State News : North Carolina

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NWCDN Members regularly post articles and summary judgements in workers’ compensations law in your state.  

Select a state from the dropdown menu below to scroll through the state specific archives for updates and opinions on various workers’ compensation laws in your state.

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North Carolina



Written by: Matthew Flammia 

Over the holiday season, the Industrial Commission filed the first couple of Deputy Commissioner decisions for COVID-19 claims. Several decisions have been filed under the N.C. Gen. Stat. § 143-166.1 et seq for death benefits for public safety employees, which is a different standard than what is required under the North Carolina Workers’ Compensation Act. A decision on whether an employee can prove COVID-19 as a compensable occupational disease pursuant to N.C. Gen. Stat. § 97-53(13) had not been decided until recently, as discussed below. For COVID-19 workers’ compensation occupational disease claims in North Carolina to be compensable, a claimant has the burden of proving: (1) that their employment placed them at an increased risk of contracting the virus when compared to members of the general public; and (2) that there was a causal connection between their specific infection and their employment. In other words, the claimant must prove that they were infected while at work, as opposed to outside of work. Further, the claimant’s employment must have placed them at an increased risk of contracting COVID-19.

In both decisions, Britney McNeair v Owens Illinois, Inc./O-I Glass (November 21, 2022) and Tony Esai Chambers v North Carolina Department of Public Safety (December 22, 2022), the Deputy Commissioner determined that claimant failed to meet his/her burden of proof to establish a compensable occupational disease claim. The claimants in both claims could not show that they actually contracted COVID-19 from their employment as a Crew Leader of a glass manufacturing line or as a Corrections Officer. Further, it was determined that neither one of their positions placed them at an increased risk to contract COVID-19 compared to the general public. Of interesting note, the claimant in the McNeair decision asserted an injury by accident claim, but it was denied as well.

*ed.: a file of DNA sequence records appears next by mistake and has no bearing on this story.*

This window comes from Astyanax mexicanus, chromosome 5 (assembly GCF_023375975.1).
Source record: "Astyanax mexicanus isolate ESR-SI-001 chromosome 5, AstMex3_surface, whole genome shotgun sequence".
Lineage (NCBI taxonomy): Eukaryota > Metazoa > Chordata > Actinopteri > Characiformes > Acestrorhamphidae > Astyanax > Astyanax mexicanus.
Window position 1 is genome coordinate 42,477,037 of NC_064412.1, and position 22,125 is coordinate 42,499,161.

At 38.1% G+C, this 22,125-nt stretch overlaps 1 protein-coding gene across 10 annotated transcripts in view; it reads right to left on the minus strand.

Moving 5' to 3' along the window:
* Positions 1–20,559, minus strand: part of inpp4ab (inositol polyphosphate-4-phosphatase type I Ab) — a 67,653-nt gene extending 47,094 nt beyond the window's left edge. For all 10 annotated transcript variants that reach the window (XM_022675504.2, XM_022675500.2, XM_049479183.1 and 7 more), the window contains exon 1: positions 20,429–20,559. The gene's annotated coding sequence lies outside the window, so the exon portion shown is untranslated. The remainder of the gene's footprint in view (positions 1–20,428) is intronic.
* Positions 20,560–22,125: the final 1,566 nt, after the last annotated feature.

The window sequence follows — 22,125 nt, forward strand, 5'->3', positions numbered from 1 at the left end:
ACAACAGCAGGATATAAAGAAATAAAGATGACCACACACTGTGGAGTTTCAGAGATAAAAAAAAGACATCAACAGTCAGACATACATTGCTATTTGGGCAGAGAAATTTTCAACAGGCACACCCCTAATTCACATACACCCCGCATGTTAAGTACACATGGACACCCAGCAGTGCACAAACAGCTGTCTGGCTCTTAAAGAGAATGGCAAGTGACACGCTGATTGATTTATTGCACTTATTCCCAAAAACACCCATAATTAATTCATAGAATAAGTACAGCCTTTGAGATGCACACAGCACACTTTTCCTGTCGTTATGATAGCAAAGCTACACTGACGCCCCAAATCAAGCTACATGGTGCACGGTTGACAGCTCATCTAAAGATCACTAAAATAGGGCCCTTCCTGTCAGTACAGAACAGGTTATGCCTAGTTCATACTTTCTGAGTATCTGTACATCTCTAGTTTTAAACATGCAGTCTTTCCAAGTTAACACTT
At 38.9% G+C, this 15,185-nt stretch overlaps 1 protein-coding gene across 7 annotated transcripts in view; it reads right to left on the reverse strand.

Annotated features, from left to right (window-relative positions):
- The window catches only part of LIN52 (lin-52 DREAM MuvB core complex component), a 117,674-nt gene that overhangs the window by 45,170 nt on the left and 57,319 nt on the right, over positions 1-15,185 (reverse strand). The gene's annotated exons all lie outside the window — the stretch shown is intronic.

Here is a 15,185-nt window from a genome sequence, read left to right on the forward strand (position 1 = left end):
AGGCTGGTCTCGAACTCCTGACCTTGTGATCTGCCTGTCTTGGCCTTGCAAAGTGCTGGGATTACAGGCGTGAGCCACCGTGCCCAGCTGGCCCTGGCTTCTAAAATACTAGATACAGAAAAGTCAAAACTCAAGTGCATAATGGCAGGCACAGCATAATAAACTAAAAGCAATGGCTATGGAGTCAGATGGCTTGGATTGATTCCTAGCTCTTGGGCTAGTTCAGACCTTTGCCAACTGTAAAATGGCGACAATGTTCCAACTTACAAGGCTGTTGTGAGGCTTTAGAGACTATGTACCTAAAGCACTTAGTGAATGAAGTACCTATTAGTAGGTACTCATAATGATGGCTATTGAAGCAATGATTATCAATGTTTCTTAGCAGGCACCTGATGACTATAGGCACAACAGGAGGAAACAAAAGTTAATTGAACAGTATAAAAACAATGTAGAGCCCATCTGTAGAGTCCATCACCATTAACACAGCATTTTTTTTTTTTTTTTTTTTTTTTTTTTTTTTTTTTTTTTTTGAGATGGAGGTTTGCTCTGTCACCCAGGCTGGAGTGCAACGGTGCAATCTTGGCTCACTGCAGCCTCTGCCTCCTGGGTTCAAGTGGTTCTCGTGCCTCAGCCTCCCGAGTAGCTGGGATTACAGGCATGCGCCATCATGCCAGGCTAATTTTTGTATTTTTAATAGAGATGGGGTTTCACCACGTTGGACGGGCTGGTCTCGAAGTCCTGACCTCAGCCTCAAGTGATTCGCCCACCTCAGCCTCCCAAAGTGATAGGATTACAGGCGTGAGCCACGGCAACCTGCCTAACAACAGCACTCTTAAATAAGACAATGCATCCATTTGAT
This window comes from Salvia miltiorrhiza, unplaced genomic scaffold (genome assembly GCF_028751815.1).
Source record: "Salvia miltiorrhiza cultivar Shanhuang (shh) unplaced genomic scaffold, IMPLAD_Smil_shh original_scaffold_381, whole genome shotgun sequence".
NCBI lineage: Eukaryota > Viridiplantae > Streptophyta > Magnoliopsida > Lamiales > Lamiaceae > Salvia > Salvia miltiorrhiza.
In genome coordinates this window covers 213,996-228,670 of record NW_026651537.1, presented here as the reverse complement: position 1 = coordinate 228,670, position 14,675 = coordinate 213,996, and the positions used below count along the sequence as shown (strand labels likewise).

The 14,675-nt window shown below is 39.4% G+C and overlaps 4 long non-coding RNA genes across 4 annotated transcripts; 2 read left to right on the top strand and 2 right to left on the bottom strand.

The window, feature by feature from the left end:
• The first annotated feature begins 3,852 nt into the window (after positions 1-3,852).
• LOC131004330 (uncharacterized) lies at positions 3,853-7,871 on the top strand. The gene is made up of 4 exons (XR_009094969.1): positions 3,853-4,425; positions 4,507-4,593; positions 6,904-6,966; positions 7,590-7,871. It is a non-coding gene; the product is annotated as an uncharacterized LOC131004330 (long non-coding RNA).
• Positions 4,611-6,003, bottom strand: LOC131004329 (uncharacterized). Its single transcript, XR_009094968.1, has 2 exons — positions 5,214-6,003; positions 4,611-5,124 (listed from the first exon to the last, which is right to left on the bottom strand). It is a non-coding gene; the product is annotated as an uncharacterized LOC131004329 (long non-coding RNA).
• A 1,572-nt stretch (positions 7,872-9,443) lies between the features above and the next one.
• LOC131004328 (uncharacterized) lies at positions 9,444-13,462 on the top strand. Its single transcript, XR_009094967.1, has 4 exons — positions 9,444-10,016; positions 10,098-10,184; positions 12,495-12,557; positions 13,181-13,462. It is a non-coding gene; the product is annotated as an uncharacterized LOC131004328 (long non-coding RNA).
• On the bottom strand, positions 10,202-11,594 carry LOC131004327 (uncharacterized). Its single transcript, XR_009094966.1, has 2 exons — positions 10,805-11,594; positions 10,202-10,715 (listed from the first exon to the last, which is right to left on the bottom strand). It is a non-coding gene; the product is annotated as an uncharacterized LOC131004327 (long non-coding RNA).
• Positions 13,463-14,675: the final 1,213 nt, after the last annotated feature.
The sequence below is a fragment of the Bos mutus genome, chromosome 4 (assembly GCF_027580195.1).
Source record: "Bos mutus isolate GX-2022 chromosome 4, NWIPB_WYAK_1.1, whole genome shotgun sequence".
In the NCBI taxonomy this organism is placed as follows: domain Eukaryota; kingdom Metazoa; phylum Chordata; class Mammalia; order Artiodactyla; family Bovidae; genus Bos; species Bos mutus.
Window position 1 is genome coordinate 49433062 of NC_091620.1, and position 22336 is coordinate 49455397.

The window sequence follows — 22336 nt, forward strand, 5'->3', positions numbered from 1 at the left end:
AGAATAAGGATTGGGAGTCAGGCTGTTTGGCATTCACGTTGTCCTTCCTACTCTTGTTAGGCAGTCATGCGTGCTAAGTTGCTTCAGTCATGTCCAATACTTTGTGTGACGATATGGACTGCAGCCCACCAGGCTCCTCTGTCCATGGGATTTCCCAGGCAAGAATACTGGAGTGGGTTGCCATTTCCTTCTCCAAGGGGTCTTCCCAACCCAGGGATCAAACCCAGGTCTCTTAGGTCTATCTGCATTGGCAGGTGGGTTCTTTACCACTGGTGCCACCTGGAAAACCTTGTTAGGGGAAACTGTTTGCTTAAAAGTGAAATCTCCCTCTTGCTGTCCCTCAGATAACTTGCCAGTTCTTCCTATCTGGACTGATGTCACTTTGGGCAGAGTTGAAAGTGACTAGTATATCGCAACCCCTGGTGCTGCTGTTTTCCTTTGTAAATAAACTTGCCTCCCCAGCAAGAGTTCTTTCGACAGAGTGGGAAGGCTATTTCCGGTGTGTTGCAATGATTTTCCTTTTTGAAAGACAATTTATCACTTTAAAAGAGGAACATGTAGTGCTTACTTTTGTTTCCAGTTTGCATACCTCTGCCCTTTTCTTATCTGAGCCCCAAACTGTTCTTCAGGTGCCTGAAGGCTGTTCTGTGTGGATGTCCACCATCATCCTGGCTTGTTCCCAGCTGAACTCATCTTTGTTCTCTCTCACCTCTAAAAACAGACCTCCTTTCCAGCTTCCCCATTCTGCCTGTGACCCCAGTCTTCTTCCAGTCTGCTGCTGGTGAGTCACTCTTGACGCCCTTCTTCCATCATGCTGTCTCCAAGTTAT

The decisions highlight the difficulty an employee will have to establish a compensable COVID-19 claim in North Carolina. The claimants in these claims contracted COVID-19 in 2020 and 2022, contracted different COVID-19 variants, and during times when different safety protocols were in place. However, these distinguishing facts did not seem to influence the decision either way. The claimants were employed in occupations where there was frequent contact with a number of co-workers, but it was determined those facts alone were not enough to establish the increased risk element needed to prove a compensable claim. Finally, these decisions demonstrate the importance of a thorough investigation. In both decisions, contract tracing and investigation into the claimant’s personal and work schedule were important when determining whether COVID-19 was actually contracted in the workplace.

Overall, the recent decisions give us the insight into how the Industrial Commission will handle COVID-19 claims. It affirms how difficult it will be for an employee to show that he/she actually contracted COVID-19 from their employment instead of outside of work when COVID-19 can be contracted anywhere. Further, the decisions establish in multiple industries that just having contact with a number of co-workers is not enough to establish that the employment places individuals at a greater risk than the public of contracting COVID-19. Along those lines, there is an argument to be made that COVID-19, like the flu, should now be considered an ordinary disease to which the public is generally exposed nationwide as well as in North Carolina.